Leila: Holy shit, what is she wearing?

Bendanarama: Isn’t that like saying she's the best looking patient in a burns ward?

Leila: MAGIC!

Bendanarama: ‎...I wouldn't.

Leila: Eh, not much to comment on here for her.

Bendanarama: she has manjaw.


Leila: High hopes for Greece

Leila: Hope now wavering.

Bendanarama: I didn't know David Beckham was the greek entry this year.

Leila: This sounds like a funeral dirge crossed with a military march.

Leila: My Chemical Romance will be all over the cover for this.



Leila: Oooo, okay Russia has my interest already.

Bendanarama: And Mine has already been lost.

Bendanarama: DIE.

Leila: Oh look, Kinicky from the T-Birds.

Leila: is the token black guy wearing a skirt?


Leila: Now you see, this is appealing with the teen girl in me who collected A1 songs.

Leila: Actually, don't they look a lot like Blue?

Bendanarama: The teen girl in you, as I recall is still fairly similar to the girl outside you.


Bendanarama: So. this is the french favourite. Allegedly.

Leila: Ah, but the teen girl inside me wouldn't dream of getting kissed by drunk gay men dressed as Team Rocket.

Leila: Okay, I am impressed by France.

Bendanarama: That's a lie, and we both know it.

Bendanarama: We're twenty seconds in. I ain't holding my breath yet.

Leila: I dunno, he's holding interest so far.

Leila: And with his voice!

Bendanarama: Okay, I can run with this.

Bendanarama: It's a bit like Nessun Dorma.

Leila: Well done to the computer graphics geeks who did his backdrop for him.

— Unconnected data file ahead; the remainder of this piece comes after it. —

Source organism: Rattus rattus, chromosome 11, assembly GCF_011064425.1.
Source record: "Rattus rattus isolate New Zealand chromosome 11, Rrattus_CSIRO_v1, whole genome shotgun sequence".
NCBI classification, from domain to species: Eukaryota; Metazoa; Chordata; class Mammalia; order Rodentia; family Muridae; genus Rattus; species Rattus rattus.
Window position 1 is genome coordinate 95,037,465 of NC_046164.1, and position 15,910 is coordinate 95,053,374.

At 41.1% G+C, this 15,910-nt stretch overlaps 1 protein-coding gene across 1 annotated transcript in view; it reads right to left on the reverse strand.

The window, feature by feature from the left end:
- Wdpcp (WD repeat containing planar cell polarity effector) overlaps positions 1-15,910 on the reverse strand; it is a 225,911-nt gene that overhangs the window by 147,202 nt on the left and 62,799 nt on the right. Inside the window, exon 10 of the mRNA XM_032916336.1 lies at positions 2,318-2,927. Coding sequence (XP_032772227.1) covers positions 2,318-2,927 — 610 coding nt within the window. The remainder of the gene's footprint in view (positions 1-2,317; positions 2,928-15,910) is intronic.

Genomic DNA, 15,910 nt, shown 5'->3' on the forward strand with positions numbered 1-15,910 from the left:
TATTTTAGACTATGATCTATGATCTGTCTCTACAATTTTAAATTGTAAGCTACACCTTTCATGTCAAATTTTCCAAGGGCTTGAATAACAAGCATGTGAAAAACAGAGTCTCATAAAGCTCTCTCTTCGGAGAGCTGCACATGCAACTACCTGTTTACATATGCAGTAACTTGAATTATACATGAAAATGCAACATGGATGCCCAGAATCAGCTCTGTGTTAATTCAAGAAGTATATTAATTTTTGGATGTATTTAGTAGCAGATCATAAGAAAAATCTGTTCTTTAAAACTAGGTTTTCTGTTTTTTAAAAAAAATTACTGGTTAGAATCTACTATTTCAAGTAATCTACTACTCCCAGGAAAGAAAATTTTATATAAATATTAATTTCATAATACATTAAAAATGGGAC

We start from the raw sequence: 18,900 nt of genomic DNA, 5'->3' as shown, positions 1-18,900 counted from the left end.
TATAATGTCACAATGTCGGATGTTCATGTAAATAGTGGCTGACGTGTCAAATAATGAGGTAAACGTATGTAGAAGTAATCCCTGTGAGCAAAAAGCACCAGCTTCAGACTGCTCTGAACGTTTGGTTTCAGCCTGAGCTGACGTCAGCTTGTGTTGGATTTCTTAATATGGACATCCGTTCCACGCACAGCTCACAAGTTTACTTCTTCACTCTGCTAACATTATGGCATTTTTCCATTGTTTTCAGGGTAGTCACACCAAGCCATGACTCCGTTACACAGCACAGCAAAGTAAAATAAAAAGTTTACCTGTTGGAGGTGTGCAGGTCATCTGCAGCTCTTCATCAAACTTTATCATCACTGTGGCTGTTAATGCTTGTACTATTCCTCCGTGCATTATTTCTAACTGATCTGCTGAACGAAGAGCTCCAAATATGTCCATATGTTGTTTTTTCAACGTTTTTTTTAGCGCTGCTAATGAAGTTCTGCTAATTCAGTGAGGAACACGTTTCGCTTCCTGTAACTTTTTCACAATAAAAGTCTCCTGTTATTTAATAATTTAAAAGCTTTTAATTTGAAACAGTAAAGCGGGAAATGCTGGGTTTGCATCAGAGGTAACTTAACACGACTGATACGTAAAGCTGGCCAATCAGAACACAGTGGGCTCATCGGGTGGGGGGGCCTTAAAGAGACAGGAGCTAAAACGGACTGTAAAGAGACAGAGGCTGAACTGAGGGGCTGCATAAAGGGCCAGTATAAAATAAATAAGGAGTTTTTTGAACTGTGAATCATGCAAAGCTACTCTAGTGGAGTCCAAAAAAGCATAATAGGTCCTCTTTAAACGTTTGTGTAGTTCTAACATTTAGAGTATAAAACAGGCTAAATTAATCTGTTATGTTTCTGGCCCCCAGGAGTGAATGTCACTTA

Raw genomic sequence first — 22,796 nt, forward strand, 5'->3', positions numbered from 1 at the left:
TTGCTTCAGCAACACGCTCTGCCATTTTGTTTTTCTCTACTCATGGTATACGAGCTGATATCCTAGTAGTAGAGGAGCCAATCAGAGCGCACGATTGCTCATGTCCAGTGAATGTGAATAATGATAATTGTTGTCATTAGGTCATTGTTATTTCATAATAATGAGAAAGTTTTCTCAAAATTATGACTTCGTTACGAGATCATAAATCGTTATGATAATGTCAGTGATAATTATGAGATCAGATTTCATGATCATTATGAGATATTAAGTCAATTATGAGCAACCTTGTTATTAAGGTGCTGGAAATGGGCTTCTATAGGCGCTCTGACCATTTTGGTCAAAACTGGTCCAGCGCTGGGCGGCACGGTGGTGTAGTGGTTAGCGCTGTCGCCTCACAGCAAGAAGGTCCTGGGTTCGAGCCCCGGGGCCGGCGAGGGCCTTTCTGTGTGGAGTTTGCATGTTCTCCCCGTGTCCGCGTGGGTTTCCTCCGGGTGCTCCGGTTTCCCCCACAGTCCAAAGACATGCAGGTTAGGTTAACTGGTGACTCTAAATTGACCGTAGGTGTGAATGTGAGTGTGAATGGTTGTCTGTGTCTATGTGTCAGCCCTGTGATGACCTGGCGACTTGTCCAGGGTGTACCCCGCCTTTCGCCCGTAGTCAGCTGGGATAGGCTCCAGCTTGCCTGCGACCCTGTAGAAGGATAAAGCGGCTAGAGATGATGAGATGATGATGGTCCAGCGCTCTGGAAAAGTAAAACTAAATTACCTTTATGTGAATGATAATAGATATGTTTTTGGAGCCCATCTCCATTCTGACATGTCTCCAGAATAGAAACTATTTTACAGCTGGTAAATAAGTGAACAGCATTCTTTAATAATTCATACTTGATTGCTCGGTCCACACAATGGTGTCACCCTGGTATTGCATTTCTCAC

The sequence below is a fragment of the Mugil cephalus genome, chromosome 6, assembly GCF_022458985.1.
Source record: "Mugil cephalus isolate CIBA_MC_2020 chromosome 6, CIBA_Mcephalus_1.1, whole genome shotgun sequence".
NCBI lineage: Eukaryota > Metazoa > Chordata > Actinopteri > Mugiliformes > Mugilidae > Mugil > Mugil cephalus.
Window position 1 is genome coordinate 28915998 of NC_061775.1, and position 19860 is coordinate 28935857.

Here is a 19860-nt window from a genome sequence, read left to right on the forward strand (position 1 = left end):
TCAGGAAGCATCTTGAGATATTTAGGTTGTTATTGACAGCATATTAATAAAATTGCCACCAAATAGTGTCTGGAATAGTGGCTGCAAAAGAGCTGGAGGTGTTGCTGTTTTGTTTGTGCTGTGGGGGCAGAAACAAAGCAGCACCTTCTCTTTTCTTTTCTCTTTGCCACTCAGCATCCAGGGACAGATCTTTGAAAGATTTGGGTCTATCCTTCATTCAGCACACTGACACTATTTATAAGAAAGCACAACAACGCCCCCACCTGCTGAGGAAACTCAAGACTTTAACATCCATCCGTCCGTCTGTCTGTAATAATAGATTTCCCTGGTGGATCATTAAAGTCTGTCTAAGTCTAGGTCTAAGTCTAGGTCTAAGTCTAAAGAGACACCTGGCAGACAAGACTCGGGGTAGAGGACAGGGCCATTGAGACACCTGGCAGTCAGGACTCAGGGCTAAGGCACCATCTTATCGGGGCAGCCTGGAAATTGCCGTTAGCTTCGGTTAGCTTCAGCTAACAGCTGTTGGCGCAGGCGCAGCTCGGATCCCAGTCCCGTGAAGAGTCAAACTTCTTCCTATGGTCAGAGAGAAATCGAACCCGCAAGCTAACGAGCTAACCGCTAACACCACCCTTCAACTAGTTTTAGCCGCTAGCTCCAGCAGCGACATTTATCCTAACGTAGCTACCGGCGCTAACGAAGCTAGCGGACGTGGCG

Leila: I was trying to remember what it sounded like.

Leila: FIRE!

Leila: He gets my vote.


Bendanarama: Ooh, Italian Jazz. I'm sold.

Leila I want to sit in a smoky bar somewhere now.

Leila Ow, that note screeched a bit.

Ben Myatt That's Jazz, baby.

Leila I think I'd prefer that song if he didn't sing.

Leila: Okay, Switzerland are packing a cello. I'm curious now.


Bendanarama: That is the weirdest fucking green room in creation.


Leila: Something relevant to your blog now!

Bendanarama: That's the worst pitstop in history.

Leila: I feel they need some hula dancers there.

Inky His grin, on the bass, :D


Bendanarama: taking the piss out of shit TV is relevant to my blog

Leila: I want that background for a screen saver.


Bendanarama: Na

Bendanarama: Na

Bendanarama: NAAAA

Bendanarama: NA

Leila: Her singing?

Leila: I'm more entranced by the background.

Bendanarama: Yes.

United Kingdom


Bendanarama: dammit, why couldn't we get the Aston Martin.

Bendanarama: we get fucking rowers.

Leila: Go Blue Go!

Bendanarama: that sucks.

Inky I'm ashamed to say that Mam and Dad voted for Jedward...

Leila: Blame the English who are living in Germany

Leila: ‎......